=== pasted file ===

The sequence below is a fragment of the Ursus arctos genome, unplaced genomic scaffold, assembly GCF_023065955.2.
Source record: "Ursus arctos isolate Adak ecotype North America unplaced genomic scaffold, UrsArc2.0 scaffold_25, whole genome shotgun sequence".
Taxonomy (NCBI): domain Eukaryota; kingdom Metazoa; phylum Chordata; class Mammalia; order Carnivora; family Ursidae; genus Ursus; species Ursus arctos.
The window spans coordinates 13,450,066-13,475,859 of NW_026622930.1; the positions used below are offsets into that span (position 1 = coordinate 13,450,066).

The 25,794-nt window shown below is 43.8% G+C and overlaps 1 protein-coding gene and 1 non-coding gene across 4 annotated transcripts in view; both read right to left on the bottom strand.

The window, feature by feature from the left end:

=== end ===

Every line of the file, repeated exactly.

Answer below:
The sequence below is a fragment of the Ursus arctos genome, unplaced genomic scaffold, assembly GCF_023065955.2.
Source record: "Ursus arctos isolate Adak ecotype North America unplaced genomic scaffold, UrsArc2.0 scaffold_25, whole genome shotgun sequence".
Taxonomy (NCBI): domain Eukaryota; kingdom Metazoa; phylum Chordata; class Mammalia; order Carnivora; family Ursidae; genus Ursus; species Ursus arctos.
The window spans coordinates 13,450,066-13,475,859 of NW_026622930.1; the positions used below are offsets into that span (position 1 = coordinate 13,450,066).

The 25,794-nt window shown below is 43.8% G+C and overlaps 1 protein-coding gene and 1 non-coding gene across 4 annotated transcripts in view; both read right to left on the bottom strand.

The window, feature by feature from the left end: